While there are many trails to explore on your own at Carlsbad Caverns, the ranger-led tours are also insightful. For several ranger-led tours -- like Lower Cave, Left Hand Tunnel, and Slaughter Canyon Cave -- hiking boots are required.
10. Gila National Forest
Hugging the Arizona state line, Gila National Forest contains thick forests, majestic mountains, and the nation’s first designated wilderness area.
For hikers seeking a relatively easy trek, the 2-mile loop trail over Whitewater Creek near the town of Glenwood is the perfect path. For a longer trek, consider the Dragonfly Trail near Arenas Valley. Watch for several petroglyphs in the rocks around the midway point of this 3.4-mile loop. At 8 miles long and with an elevation gain of more than 1,200 feet, the Little Bear Canyon Trail is one of the more popular moderately challenging hikes in Gila National Forest.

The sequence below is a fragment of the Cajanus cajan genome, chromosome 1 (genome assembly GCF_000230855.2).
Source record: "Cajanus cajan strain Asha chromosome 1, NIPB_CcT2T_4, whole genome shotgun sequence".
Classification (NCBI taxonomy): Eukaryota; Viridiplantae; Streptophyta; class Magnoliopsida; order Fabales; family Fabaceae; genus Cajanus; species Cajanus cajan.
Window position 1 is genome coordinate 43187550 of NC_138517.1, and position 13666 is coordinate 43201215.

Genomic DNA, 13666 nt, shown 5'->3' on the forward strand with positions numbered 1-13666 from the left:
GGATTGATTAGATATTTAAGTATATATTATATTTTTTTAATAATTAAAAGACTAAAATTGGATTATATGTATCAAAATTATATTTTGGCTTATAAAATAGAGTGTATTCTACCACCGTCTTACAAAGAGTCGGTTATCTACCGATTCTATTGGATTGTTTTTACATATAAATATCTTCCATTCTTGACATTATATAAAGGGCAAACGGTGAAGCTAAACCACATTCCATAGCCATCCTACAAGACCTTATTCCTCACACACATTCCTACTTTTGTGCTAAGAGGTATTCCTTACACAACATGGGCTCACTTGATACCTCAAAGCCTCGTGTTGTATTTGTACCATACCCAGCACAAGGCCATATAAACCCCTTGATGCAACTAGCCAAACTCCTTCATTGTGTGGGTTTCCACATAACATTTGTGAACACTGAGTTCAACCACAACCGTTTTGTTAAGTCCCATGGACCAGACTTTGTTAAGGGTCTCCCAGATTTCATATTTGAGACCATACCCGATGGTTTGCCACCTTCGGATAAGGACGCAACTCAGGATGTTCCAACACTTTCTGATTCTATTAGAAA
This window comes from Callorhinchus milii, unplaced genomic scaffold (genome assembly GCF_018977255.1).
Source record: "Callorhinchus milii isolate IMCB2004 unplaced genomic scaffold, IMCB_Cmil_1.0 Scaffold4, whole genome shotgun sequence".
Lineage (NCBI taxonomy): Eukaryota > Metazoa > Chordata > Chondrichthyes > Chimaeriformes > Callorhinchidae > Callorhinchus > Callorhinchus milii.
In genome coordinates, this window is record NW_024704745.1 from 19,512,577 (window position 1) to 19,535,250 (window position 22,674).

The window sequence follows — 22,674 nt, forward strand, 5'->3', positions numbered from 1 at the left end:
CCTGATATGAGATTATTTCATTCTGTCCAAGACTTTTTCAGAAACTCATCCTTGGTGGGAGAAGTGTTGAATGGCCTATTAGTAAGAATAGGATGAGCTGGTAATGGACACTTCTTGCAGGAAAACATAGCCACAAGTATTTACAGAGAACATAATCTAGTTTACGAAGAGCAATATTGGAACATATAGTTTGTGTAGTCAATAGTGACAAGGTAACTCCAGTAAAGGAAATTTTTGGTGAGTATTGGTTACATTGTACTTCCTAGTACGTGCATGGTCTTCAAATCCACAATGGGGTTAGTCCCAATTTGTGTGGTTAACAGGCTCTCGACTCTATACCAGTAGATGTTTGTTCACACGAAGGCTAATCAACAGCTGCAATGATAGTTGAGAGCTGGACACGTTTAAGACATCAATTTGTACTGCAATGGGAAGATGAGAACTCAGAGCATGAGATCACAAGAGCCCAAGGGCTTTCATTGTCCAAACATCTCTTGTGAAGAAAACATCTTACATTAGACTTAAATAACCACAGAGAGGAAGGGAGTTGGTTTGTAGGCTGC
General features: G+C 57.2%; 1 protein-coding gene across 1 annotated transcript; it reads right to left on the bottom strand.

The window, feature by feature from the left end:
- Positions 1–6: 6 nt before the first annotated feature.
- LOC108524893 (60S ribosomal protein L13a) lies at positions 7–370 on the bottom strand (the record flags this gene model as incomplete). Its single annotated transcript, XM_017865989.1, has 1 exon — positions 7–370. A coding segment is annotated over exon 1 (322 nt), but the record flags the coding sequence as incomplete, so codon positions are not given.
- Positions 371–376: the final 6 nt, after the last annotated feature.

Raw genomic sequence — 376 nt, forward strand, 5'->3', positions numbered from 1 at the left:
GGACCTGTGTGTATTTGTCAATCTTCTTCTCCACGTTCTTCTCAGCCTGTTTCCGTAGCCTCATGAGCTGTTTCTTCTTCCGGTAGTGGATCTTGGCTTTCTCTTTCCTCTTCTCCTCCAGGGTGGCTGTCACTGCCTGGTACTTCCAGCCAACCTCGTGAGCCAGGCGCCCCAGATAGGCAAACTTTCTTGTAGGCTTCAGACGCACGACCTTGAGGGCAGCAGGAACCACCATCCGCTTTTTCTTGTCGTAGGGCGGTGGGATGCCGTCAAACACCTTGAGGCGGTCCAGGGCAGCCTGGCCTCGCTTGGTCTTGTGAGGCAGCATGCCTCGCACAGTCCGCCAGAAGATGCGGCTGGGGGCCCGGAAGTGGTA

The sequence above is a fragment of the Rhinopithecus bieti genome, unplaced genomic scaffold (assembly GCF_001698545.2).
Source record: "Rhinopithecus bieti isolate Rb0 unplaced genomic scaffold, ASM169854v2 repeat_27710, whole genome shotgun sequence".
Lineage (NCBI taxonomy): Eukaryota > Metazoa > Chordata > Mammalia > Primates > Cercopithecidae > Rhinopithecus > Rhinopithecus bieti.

Regardless of the path you pursue, dogs are welcome to join you in the Gila National Forest provided they are leashed and remain on the trail with you.
What To Know Before You Go
With an average altitude of 5,700 feet, New Mexico is the nation’s fourth-highest state. So no matter which hikes you enjoy, ease into them if you are visiting from a lower-altitude area in order to avoid altitude sickness. It’s also important to bring (and drink) plenty of water or electrolytes. The high altitude and sunny, arid climate can be sneakily dehydrating, and fresh water isn’t available along most of these hikes. Finally, be sure to slather on sunscreen and wear a hat. Your exposure to the sun’s harmful rays intensifies at higher altitudes, so be smart about sun protection.
This article is presented by KEEN Footwear. For my hikes, I wore the KEEN SOLR Sandal in Light Gray/Ocean Wave. The acronym stands for Sea Ocean Lake River, and the SOLR was the perfect hiking shoe to splash around in when visiting waterfalls and trekking along creeks and rivers. Shop KEEN’s SOLR and other hiking shoes here.